On Thursday, the federal government's Office of Personnel Management released the damage report of one of the largest hacks in American history. Over 21 million government workers have had their social security numbers compromised — that's over 7% of everyone in the entire country.
The OPM hack is just one of many breaches that have exposed millions of Americans to hacking groups, individual identity thieves and even, some analysts believe, state-sponsored Chinese hackers. And it all happens so invisibly that hardly anyone outside of government and the media seems to bat an eyelash.
One big solution: In the growing opinion of cybersecurity experts, identity theft wardens and the tech sector, it's time we give up on social security numbers. They've become a defining piece of personal information — Pew Research Center found that people consider it private info of the highest secrecy — even if they were never meant to be the be-all, end-all passport to proving we are who we say we are.
"It's going to be very difficult for us to figure out how to switch over to a better identity identifier, but it's time for experts in security and government to figure out what the solution is to stemming the tide," Eva Casey-Velasquez, president and CEO of the Identity Theft Resource Center, told Mic. "Something needs to change."
"Social security numbers are being used now ubiquitously for a completely unintended purpose."
Social security numbers, once stolen, act as a skeleton key for stealing your identity. It's what makes them so valuable to hackers, for whom SSNs fetch a much higher black market price than credit card numbers.
Casey-Velasquez and her team see a constant slew of breaches on retail stores and e-commerce sites where credit card data and payment information of customers is exposed, like the major consumer breaches at Target and Home Depot. But simply having a credit card isn't enough to to open new lines of credit, or commit medical identity theft.
"It's the most important piece of information if a thief wants to be able to really commit a lot of different types of identity theft," Casey-Velasquez told Mic. "If you think of your identity like a puzzle, the more pieces a thief has, the more harm they can do. But the SSN is the critical piece."
Your social security number is all but impossible to change, which is the biggest problem of all. The immutability of the number is what makes them so popular with hacks like these. A credit card can be canceled in a heartbeat — hell, some providers can sense fraud and stop it without you even noticing.
Not so with your SSN. Applying for a new SSN can be a total pain in the ass, moreso than just applying for a new passport or other government-issued identification. So when your info is hacked — if you even know it's been hacked — and your SSN is in the wrong hands, it's difficult to move quickly to protect yourself.
"If you think of your identity like a puzzle, the more pieces a thief has, the more harm they can do. But the SSN is the critical piece."
As is the case with the breach on Anthem, a health insurance provider that lost the SSNs of nearly 80 million Americans, many of the victims of these crimes are children. When a kid has their SSN stolen, that information ages like fine wine. It's indefinitely useful, gaining market value as victims forget about their breach but remain just as vulnerable.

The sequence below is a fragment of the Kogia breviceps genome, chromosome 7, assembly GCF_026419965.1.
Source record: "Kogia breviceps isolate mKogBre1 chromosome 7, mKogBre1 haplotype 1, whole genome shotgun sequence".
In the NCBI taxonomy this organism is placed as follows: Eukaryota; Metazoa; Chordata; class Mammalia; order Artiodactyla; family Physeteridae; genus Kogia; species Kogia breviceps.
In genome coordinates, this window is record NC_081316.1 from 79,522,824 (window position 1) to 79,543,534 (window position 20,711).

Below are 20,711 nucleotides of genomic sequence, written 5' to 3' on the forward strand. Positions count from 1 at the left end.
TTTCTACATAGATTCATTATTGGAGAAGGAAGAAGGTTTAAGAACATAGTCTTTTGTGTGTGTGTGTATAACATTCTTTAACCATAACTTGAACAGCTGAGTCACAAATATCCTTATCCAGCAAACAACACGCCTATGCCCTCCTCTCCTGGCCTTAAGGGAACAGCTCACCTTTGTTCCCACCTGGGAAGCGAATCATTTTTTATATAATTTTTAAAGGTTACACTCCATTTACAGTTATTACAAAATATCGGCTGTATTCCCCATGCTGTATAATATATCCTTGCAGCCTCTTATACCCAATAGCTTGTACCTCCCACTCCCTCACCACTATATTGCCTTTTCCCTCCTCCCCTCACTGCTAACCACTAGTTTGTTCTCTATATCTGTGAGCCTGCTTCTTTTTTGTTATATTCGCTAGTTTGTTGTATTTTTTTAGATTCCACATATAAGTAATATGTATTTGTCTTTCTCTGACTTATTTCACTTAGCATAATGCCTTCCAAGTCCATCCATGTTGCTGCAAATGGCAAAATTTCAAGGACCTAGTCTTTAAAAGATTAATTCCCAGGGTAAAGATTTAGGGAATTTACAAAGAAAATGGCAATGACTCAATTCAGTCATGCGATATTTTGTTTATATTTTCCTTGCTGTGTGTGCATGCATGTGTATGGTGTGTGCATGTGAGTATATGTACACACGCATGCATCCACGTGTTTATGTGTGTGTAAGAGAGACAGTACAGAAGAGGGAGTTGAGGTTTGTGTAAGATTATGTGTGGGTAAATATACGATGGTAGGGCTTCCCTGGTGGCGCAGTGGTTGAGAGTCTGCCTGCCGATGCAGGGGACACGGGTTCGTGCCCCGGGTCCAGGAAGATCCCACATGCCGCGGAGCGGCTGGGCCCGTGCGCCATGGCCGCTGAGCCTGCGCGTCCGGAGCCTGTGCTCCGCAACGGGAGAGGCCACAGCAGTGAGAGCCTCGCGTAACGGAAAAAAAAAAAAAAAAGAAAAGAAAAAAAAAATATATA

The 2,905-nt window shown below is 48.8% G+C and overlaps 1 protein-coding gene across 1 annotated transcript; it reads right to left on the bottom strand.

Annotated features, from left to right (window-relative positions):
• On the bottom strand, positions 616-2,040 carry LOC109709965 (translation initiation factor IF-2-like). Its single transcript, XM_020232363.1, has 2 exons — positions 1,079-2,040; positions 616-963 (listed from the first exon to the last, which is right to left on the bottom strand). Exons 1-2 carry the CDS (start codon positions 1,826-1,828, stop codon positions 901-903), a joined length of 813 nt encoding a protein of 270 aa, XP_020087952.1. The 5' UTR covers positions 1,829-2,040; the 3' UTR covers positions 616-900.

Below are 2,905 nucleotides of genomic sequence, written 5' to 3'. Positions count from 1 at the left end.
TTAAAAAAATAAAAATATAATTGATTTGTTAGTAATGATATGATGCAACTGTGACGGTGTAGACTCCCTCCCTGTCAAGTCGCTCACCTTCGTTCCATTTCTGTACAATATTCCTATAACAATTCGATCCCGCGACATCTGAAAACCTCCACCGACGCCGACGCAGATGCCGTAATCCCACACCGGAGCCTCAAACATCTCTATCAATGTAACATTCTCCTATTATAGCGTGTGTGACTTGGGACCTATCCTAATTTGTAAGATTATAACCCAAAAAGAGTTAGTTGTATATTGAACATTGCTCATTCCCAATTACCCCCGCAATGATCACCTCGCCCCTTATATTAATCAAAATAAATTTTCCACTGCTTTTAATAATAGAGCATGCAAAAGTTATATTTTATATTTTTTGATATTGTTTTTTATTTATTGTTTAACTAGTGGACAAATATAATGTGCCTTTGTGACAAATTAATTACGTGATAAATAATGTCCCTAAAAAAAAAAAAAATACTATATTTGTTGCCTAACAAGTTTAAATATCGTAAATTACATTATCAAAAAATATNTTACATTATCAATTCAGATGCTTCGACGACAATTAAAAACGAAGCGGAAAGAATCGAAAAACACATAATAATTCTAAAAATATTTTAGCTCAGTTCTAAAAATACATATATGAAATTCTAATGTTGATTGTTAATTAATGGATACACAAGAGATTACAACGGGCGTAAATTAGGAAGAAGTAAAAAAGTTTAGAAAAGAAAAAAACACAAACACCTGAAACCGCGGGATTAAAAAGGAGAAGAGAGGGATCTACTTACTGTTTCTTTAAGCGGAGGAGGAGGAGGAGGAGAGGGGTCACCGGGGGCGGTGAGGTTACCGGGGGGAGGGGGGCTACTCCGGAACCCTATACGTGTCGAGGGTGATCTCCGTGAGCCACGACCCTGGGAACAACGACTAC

"The permanence of any number should be ended immediately," Paul Martini, CEO of leading cybersecurity company Iboss, told Mic. "There's no way a piece of information should last your entire life."
The truth is, social security numbers were never meant to be so important. When they were first issued in 1936, they were for helping people track their retirement benefits. But because they were such a unique piece of info — everyone had one, and the federal government was tracking them — it became an easy, central way of identifying someone. Keep your social security number private, and you have a kind of secret password that clues someone in to who you were.
"Unfortunately, over the last century, SSNs have gone from a single-purpose identifier related to retirement benefits to a global identification method," Michael Carney writes for Pando. "The problem is, the system was never designed for this kind of use."
Now, once someone has your social security number, they can commit criminal fraud, spoof your identity, sign up for emergency health coverage charged to your name, convince government agencies that they're you, and potentially obtain further ID. In other words, using Casey-Velasquez's elegant metaphor, they can continue to build more of the puzzle pieces needed to pass themselves off as you.
Which is why we need a replacement — some other, more mutable piece of information. But Casey-Velasquez says alternative suggestions have caused panic and paranoia over government-imposed identification numbers. One thing we could do is model ourselves off of Europe and stop using them as a method of foolproof verification altogether. Instead, we could just use the reliable-yet-changeable pieces of personal ID we already have: drivers' licenses, passports and proof of address.
"If you talk to someone in the U.K. and say you need a SSN, they have no notion of that," Martini said. "In the U.S., we latched to it because it was the only thing unique in the federal system. But with this loss of 25 million records, how private is it anyways?"
Whatever we do, it's becoming clear that we should cut the cord tethering us to social security numbers and either admit that they're more damaging than useful, or just let them slowly drift off into the sea.